Exactly the kind of player Arsenal have always needed.

But, despite being arguably the better ‘keeper, with a greater command of his box and generating superior confidence in the minds of his own defenders, this Arsenal stalwart, who joined the club back in 2012 and was in possession of the goalie’s jumper at the start of this current season, was somehow relieved of said jumper and sold for a bargain price of ‘up to’ £20 million to Aston Villa, currently ahead of us in the league, sitting pretty in 9th.

These funds are said to have gone towards the purchase of the excellent Thomas Partey – but also Martinez’ rather odd replacement, the Wenger-hating Runar Runarsson.

There are times when Arteta’s Arsenal play very well, but I never really know when that is likely to be.  

And Arteta’s red flags – the one’s that fly over his treatment of Ozil and Guendouzi, his sale of Martinez, his persistence with the sluggish PER and the reluctant Willian, as well as  alongside his perpetual sidelining of available talents in the form of Martinelli, Nketiah and others, continue to fly strongly in the breeze.

We all want Mikel to succeed – because we all still like him – but his decision-making is the primary source of concern for the future.  

Sure, some will trust the process while others, at some point, may start to protest.  Either way, despite his perfect hair and steely demeanour, the jury is still very much out on Arteta.  He has, by my reckoning, two transfer windows left.  Will his decision-making yet step up to the mark in the way at least 3 of his disappointing ‘stars’ currently refuse to, by and large?  The coming weeks will give us several clues. And the return of fans to the stadiums will likely force one or two hands, one suspects.

In the meantime, will his capacity to stubbornly stand by those under-performers, at the expense of better, albeit less experienced and younger alternatives, be finally tested to breaking point?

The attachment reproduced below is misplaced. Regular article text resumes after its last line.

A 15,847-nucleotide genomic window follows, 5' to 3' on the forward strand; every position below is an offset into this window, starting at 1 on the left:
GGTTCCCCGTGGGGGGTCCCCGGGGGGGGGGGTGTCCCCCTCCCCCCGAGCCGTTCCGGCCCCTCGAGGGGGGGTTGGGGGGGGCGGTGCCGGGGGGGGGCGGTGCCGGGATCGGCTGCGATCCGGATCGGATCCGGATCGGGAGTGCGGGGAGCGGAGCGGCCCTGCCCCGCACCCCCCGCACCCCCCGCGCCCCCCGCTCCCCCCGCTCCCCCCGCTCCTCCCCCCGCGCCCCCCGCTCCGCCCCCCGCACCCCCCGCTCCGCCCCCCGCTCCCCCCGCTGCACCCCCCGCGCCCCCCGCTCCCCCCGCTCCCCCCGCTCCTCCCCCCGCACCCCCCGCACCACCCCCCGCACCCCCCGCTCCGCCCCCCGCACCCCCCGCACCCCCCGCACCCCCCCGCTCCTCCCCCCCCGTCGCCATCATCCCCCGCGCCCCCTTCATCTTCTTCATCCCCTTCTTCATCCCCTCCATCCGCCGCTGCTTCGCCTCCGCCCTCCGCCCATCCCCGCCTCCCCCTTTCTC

Or will those red flags continue to flutter?

And what of Arsenal, after he goes? 

Will we finally return, once and for all, to our more modest, traditional mid-table position, eventually with players of similar quality to match and only the occasional ‘break-out’ season to look forward to? Will our still lofty expectations, lifted outrageously high for so long by one lone, stubborn but brilliant Frenchman, experience the ultimate re-set?

Will we ultimately come to regret that tumultuous, hasty and unplanned  clean-break with Arsene Wenger after all? 

Have the red flags already been flying for longer than most realise?

About ArsenalAndrew

Optimist and lifelong supporter of the finest football club the world has ever seen.

33 comments on “Red Flags Over Arteta

  1. actually we do NOT all like or support him. I never wanted him appointed in the first place, preferring a tried and tested ‘big name’ manager. I would disagree at every turn with PosG on twitter. But I would be told I clearly did not understand football, despite watching it for 64 years. The FAC was an anomaly in a generally inept spell of management.. My son chastised me when I said sack Arteta in the summer, he now realises what I saw. Some one who’s ego obliterates any logical reasoning, especially over out of form players. He over thinks too, or as I prefer it, tries to be clever, with repeated and unnecessary team selection changes. He MUST go in the summer and not be allowed to waste further limited resources. There is talent in our players but it is badly prepared and managed